KYIV (FNI) - Objects that are close to the Milky Way, can be more than 13 billion years, say researchers from the universities of Durham and Harvard. They formed more than a hundred million years after the Big Bang and included some of the first stars that illuminated the cosmos. The results of the study were published in the Astrophysical Journal.
"Professor Frank, Dr. Bose and co-author Dr. Alice Dixson of Durham found that the existing model of galaxy formation explains the data, allowing them to determine the origin of satellite galaxies. The first population of galaxies, perhaps, was formed during the "cosmic dark ages," the cooling period that began after the Big Bang and lasted 100 million years. The second population, which consists of slightly brighter galaxies, seems to have formed hundreds of millions of years after the first," the BBC reports.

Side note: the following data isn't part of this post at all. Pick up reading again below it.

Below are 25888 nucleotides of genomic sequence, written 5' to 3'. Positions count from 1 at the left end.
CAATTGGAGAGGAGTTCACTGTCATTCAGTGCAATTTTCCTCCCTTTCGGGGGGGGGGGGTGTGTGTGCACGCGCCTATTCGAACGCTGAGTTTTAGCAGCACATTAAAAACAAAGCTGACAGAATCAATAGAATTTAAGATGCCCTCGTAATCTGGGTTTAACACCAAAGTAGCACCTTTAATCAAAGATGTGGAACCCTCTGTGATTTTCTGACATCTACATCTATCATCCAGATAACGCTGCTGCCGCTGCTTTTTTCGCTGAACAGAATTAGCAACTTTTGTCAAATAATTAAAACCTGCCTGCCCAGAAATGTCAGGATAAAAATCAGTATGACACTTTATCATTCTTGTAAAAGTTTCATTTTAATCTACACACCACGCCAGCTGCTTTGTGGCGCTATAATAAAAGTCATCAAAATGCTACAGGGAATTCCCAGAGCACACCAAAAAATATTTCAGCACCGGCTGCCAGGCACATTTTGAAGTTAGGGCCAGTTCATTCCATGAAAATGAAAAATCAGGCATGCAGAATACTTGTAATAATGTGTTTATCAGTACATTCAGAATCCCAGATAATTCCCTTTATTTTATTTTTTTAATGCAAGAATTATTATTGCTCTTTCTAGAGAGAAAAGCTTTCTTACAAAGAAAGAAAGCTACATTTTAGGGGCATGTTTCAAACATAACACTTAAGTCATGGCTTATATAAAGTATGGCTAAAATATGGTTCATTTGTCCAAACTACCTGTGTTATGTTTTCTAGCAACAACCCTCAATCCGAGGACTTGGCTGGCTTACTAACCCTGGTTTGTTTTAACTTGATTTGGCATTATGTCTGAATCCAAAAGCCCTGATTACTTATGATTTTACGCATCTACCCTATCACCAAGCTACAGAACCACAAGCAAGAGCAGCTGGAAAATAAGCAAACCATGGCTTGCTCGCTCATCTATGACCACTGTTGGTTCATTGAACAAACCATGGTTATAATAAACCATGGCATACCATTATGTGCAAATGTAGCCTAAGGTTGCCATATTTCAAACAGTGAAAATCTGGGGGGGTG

"The search for the first galaxies formed in our universe revolving around the Milky Way's own "parade ground" is the astronomical equivalent of discovering the remains of the first humans inhabiting the Earth," said Professor Carlos Frenk of the University of Durham, UK.
The evolutionary model of the galaxy, approved by astronomers, suggests that in the transition between weak galaxies and brighter galaxies, there must be a "break", which is determined by the luminosity function. This should correspond to a halt in a billion years in the formation of galaxies caused by the ionization of hydrogen gas at the end of the dark ages.